To help you stay up-to-date with the latest achievements from the chemical engineering research community here is our monthly installment with some of the latest stories.
Here are five stories of amazing chemical engineering research and innovation:
Using plant-based sorbents to clean up oil spills
Researchers from Russia analysed the possibility of using low-cost plant-based sorbents modified in various ways to clean up water surface oil spills as opposed to man-made sorbents such as perlite, expanded clay, or silica gel.
This article was published as part of the Process Safety and Environmental Protection special issue on Air Pollution Control and Waste Management. The researchers identified sorption as the most effective and environmentally acceptable but the most expensive method for oil spill clean-up. However, using plant-based sorbents can improve cost-effectiveness and the plant waste can later be recycled for asphalt production and fuel.
Using a systematic approach to design ionic liquids for CCS
Carbon capture and storage (CCS) has gained great interest in recent years as a potential technology to mitigate industrial carbon dioxide (CO2) emissions. Chemical engineers from Malaysia and Qatar have been working to identify ionic liquids (ILs) as potential CO2 capturing solvents.
Because of their negligible vapour pressure, high thermal stability, and wide range of thermophysical properties ILs have huge potential. In an article published in Molecular Systems Design & Engineering, the team present a systematic approach to design an optimal IL to use in CCS. This work helps determine the optimal IL by considering the effect of system operating conditions, and simultaneously determining optimal conditions of the carbon capture process.
Understanding how we feel about light could help to reduce domestic energy consumption
Analysts are predicting that by 2020, there will be a widespread use of LED lightbulbs across the world leading to a steep decline in domestic electricity consumption. This paper, from researchers at the University of Manchester’s Sustainable Consumption Institute, published in Sustainable Production and Consumption, discusses the need for us to understand how energy consumers feel about light and domestic spaces in order to avoid past frustrations caused by the minimal reductions in energy consumption when transitioning from standard to energy efficient lightbulbs.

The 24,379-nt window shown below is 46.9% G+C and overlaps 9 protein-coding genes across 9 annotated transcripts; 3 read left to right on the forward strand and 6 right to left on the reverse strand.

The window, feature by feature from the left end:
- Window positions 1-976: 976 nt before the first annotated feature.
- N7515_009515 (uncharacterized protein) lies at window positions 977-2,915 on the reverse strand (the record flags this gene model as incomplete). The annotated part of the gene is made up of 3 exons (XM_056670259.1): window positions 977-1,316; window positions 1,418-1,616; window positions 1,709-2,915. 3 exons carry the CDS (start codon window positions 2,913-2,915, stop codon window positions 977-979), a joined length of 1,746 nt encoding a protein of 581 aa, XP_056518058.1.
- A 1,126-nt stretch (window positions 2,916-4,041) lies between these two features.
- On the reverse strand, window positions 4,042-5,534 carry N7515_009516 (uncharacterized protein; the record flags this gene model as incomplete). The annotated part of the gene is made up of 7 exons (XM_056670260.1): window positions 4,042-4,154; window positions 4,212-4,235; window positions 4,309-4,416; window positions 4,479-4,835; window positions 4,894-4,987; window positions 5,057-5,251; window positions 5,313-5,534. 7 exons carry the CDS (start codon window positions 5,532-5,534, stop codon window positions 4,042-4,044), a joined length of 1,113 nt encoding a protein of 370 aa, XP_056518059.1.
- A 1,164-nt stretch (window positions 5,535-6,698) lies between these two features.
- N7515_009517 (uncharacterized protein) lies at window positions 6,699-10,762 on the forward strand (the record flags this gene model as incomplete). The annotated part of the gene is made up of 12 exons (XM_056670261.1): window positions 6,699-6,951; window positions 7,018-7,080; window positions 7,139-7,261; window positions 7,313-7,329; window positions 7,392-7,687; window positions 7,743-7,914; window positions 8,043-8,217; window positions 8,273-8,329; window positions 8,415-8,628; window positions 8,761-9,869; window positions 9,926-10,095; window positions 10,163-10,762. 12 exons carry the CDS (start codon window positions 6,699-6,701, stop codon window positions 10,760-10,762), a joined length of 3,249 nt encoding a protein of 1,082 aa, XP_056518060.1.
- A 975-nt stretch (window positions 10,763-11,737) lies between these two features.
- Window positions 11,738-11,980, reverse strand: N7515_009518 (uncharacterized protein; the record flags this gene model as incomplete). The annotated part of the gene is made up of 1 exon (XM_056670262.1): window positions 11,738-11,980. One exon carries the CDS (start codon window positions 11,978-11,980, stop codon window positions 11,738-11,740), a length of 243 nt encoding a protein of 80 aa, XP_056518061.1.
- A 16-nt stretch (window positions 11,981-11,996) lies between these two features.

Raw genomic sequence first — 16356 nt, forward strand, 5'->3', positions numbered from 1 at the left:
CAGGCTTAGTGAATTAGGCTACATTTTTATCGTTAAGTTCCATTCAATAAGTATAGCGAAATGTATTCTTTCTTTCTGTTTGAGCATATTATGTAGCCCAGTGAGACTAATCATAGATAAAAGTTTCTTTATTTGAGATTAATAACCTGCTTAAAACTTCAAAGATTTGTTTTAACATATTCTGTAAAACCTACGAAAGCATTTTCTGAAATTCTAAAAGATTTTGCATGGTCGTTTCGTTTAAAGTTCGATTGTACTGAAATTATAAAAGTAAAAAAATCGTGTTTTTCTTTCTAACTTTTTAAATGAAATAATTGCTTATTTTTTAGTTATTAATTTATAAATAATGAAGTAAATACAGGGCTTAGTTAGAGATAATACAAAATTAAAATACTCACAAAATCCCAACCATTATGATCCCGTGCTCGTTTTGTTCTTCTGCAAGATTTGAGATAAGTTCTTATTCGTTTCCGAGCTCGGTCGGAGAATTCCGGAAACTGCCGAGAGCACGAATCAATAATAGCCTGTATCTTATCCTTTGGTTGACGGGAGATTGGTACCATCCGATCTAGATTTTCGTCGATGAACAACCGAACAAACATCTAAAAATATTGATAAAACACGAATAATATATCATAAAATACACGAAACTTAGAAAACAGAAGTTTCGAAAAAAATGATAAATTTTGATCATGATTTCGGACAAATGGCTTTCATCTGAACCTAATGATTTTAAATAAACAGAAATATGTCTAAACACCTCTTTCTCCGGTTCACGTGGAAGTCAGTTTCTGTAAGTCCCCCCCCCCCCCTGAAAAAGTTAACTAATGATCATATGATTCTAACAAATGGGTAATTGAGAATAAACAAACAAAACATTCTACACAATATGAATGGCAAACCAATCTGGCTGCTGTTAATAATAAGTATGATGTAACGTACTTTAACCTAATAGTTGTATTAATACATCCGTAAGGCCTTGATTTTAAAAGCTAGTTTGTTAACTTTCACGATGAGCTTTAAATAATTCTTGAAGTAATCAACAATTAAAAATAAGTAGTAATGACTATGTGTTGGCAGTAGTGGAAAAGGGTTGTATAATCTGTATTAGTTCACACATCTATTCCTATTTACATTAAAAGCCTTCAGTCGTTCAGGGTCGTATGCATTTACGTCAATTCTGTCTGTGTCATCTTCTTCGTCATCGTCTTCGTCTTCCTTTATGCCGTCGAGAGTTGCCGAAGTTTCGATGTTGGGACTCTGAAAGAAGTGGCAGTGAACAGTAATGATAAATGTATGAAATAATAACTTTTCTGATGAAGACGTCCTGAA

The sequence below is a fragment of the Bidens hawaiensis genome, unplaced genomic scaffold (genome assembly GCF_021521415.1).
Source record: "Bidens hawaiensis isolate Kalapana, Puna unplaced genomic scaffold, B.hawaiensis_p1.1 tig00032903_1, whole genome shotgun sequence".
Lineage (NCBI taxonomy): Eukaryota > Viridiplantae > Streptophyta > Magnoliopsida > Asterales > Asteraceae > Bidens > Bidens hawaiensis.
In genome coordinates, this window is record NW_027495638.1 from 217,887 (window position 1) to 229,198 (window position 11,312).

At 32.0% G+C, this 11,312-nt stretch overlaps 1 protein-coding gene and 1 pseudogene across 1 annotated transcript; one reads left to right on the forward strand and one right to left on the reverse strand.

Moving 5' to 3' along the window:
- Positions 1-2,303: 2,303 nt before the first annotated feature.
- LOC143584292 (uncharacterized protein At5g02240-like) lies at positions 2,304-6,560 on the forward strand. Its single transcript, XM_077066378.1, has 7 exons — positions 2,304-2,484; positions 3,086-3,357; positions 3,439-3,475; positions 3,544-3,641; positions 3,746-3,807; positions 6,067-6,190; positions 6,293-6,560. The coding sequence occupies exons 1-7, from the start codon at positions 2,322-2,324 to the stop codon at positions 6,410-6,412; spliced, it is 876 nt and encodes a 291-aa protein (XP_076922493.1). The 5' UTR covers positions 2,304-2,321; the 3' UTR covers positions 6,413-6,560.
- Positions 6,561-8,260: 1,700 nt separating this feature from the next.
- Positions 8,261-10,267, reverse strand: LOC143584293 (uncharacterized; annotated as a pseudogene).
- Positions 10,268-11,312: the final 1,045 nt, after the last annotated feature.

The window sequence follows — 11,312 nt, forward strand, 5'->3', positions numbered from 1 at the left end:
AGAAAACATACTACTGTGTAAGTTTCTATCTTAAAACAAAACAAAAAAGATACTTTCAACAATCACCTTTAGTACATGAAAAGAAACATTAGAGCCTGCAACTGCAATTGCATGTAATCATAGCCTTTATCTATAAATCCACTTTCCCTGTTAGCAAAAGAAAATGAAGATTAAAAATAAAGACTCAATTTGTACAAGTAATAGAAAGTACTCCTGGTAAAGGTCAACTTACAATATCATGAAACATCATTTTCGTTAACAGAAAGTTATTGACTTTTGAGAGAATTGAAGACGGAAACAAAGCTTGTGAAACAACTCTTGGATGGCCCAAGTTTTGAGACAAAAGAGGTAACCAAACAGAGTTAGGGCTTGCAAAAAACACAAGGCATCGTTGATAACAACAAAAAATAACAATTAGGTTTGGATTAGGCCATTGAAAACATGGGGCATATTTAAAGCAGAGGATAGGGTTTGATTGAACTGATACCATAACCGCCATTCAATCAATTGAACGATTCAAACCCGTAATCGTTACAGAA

A molecular assembly that crawls on a solid substrate with a metabolic-like process
Chemical engineers in Japan have developed a vesicular aggregate filled with lipid molecules that exhibited crawling motion over a glass surface as a result of chemical reactions! Published in the Journal Molecular Systems Design & Engineering, the crawling motion was induced by a chemical reaction between didodecyldimethylammonium bromide (DDAB) and sodium oleate with calcium ions, and it caused discharge of the inner lipids.
The authors claim that this is probably the first example of an amphiphilic molecular assembly that exhibits crawling motion as a result of chemical reactions without size reduction. This could be regarded as the cell-like behavior of an abiotic molecular assembly with a metabolic-like process.
In the future, movement of vesicle-type aggregates could be exploited by means of a kind of chemical control. The team suggests that if the aggregate is placed on the solid surface where the smaller ones are placed in line, the aggregate moves along the line, leaving the film behind it. This could lead to the aggregate being used as a scavenger that removes lipid aggregates on the solid surface. A similar system has already been reported with a liquid droplet. If a similar system process could be applied biocompatible chemicals, the researchers proposed that this could be applied to clean the wall of blood vessels.
Grass could be key to super-thin condoms
Fibres from the Australian native spinifex grass are being used to improve latex that could be used to make condoms as thin as a human hair without any loss in strength. Professor Darren Martin from The University of Queensland’s Australian Institute for Bioengineering and Nanotechnology (AIBN) said the spinifex nanocellulose significantly improved the physical properties of latex.
Working in partnership with Aboriginal traditional owners of the Camooweal region in north-west Queensland, the Indjalandji-Dhidhanu People, the team have developed a method of extracting nanocellulose – which can be used as an additive in latex production – from the grass.
AIBN’s Dr Nasim Amiralian said the nanocellulose could be converted from spinifex using an efficient chemistry method – “You would firstly hedge the grass, and then it would be chopped up and pulped with sodium hydroxide – and at that stage it just looks like paper pulp, then you hit it with mechanical energy to force it through a very small hole under high pressure to peel the nano-fibres apart from the pulp, into nanocellulose happily suspended in water and ready to add to things like water-based rubber latex.”
If you have a research story to share, get in touch with the IChemE Blog Elves and you could be featured in next month’s post.